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Report No. 216

President, Bar Association of India

Mr. Fali S. Nariman - The Bar Association of India

Hon'ble Mr. Justice Y.V. Chandrachud, Former Chief Justice of India

"I am in receipt of your letter dated 8th October, 2007 asking me to offer my views on the recommendations made by the Committee of Parliament on Official Language.

(I am very stoutly opposed to the proposed amendment 16.8(d) and 16.8(e). I am of the firm opinion that the Constitution should not be amended to enable the Legislative Department to undertake original drafting in Hindi. I am even more stoutly opposed to the recommendation 16.8(e). neither the Supreme Court or the High Courts should be asked to deliver their judgements in Hindi. The judges of these courts are drawn from all over India and they are not all conversant with Hindi. The English language is now acquiring importance as the language of the world. We should not deny the new generation the benefit of English language."

Hon'ble Mr. Justice S. Natarajan

"I am in receipt of your letter dated October 8, 2007 regarding the reference to the Law Commission of India for its view/opinion and appropriate recommendation regarding the original drafting by the Legislative Department in Hindi and the delivering of judgements and decrees etc., by the Supreme Court and High Courts in Hindi for the benefit of the authorities carrying out judicial/quasi-judicial functions to deliver orders in Hindi.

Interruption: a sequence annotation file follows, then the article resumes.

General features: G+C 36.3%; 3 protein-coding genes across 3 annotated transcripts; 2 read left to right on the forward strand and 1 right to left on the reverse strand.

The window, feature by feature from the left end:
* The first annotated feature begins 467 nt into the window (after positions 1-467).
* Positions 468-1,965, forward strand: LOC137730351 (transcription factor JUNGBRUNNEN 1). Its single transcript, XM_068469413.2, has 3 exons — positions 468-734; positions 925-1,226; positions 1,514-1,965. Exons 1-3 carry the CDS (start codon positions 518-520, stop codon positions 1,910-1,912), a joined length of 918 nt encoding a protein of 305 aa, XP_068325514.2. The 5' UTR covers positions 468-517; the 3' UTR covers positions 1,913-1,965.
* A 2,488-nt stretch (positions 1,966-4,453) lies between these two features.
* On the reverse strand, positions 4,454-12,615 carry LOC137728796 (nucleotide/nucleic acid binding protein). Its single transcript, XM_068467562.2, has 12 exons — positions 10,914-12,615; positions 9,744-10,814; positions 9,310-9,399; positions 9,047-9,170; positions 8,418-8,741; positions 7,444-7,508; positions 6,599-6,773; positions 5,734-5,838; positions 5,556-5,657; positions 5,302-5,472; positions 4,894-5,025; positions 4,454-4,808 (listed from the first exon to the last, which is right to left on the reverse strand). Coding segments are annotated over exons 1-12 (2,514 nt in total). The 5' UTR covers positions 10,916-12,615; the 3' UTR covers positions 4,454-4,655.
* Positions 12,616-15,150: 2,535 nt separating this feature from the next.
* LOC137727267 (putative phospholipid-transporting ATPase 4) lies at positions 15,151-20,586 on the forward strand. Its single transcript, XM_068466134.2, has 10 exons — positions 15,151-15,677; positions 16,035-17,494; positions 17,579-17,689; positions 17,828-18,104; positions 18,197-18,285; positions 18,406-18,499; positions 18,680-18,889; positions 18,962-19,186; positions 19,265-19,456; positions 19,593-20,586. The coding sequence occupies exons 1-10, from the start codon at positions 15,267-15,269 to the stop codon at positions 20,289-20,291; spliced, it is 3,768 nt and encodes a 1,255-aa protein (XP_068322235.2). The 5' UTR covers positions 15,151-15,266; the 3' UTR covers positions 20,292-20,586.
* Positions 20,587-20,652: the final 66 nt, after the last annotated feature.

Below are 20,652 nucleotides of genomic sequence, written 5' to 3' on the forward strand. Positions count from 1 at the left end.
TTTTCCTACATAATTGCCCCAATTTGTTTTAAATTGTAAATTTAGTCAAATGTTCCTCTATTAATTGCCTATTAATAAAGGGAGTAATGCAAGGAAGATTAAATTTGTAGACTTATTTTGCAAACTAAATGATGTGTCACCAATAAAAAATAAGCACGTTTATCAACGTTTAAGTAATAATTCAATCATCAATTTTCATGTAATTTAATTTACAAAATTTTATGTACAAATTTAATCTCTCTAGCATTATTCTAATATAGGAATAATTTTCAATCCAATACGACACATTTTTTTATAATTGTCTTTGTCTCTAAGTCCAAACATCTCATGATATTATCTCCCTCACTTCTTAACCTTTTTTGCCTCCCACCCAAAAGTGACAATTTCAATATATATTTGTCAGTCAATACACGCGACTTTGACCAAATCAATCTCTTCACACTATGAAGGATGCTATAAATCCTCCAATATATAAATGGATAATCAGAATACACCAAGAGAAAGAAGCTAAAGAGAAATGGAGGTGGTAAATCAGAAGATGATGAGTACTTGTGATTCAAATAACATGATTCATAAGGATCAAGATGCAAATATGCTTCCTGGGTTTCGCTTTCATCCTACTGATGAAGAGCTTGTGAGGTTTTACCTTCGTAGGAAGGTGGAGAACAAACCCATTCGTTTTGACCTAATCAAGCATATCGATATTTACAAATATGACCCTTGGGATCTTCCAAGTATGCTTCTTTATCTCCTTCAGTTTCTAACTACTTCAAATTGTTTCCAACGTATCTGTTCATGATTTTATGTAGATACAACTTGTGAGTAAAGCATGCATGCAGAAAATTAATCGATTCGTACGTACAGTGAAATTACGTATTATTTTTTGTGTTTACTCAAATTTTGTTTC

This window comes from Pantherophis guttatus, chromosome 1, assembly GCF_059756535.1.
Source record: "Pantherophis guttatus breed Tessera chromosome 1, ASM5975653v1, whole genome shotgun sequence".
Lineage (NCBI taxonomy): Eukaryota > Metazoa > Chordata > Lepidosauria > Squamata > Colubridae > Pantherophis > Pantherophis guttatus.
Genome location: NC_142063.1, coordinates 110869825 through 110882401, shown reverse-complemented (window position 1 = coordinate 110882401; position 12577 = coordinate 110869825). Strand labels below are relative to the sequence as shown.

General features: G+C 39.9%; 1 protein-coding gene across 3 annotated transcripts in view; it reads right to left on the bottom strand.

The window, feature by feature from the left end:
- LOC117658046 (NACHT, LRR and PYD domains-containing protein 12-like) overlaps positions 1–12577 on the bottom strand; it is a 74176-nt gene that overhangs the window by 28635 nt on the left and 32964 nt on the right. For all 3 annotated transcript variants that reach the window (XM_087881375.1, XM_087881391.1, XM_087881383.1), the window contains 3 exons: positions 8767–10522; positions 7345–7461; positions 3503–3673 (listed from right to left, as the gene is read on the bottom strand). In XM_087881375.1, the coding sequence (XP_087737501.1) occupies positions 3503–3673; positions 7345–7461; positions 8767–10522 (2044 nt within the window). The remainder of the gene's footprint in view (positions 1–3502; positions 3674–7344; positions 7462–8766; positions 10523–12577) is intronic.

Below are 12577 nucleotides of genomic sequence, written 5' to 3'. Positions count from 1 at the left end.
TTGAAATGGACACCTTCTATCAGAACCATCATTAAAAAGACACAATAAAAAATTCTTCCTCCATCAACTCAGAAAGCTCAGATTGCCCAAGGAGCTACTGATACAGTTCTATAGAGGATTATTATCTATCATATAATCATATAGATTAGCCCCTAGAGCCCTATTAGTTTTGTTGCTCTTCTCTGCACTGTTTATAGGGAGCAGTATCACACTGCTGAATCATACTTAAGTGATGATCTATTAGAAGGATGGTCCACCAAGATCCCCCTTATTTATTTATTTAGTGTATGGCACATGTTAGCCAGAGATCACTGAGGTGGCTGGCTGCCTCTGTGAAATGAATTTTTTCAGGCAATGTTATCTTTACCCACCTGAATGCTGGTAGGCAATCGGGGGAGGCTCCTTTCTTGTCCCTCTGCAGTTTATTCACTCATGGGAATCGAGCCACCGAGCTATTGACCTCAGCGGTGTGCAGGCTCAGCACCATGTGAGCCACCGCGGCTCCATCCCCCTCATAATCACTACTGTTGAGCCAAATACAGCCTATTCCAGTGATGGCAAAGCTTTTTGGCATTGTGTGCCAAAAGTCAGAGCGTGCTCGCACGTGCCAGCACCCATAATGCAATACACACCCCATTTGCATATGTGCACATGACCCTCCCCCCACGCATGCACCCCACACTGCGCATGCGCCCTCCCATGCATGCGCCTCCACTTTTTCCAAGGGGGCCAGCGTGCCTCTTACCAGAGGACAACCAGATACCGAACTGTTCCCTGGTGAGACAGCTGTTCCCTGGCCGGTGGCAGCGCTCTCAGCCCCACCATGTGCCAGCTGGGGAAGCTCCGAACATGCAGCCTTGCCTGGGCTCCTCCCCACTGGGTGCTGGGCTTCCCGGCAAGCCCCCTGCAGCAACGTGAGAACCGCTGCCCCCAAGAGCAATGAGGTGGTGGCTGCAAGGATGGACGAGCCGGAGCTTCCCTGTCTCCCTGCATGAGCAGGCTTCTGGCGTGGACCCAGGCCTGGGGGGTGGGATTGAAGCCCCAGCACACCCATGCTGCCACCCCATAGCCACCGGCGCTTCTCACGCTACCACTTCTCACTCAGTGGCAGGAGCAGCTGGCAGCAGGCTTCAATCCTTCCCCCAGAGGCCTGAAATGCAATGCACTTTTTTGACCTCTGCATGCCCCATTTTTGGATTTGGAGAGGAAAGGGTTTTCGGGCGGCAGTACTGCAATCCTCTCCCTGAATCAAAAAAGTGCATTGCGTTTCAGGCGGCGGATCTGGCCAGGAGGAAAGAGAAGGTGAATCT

One can well understand the desire of the Hindi protagonists to seek replacement of English by Hindi in full measure on the ground that Hindi is being spoken by the majority of people in the Country. However genuine and laudable their desire may be, I am personally of the view and I am sure a large number of people of India particularly in the Southern and Eastern parts will not be in favour of the original drafting of acts in Hindi and likewise the Supreme Court and the High Courts delivering judgments in Hindi. Many Judges of the High Courts and the Supreme Court as well as many lawyers do not know Hindi language and will have to depend on translations in English to know the Acts and Judgements.

English language has not only come to occupy an indispensable and irreplaceable status in the country but has also become a world language. Judgements of the Supreme Court and High Courts of India are read and sometimes quoted before High Courts and Supreme Courts of other countries in the world.

Such being the case, if the Supreme Court and High Courts are to deliver judgements in Hindi, the people in the south and the eastern regions including the learned members of the Bar and the Judiciary will not be able to know the judgements delivered in Hindi by the Supreme Court and High Courts except through translations in English of those judgements.

Furthermore, the unity and integrity of the Country is bound to be affected by reason of the linguistic chauvinists.

(Therefore in my considered view, the Law Commission should not give acceptance to the recommendation of the Parliamentary Committee for the proposed amendment of Article 348 of the Constitution as set out in recommendation 16.8(d) and 16.8(e)."

Non-Feasibility of Introduction of Hindi as Compulsory Language in the Supreme Court of India Back

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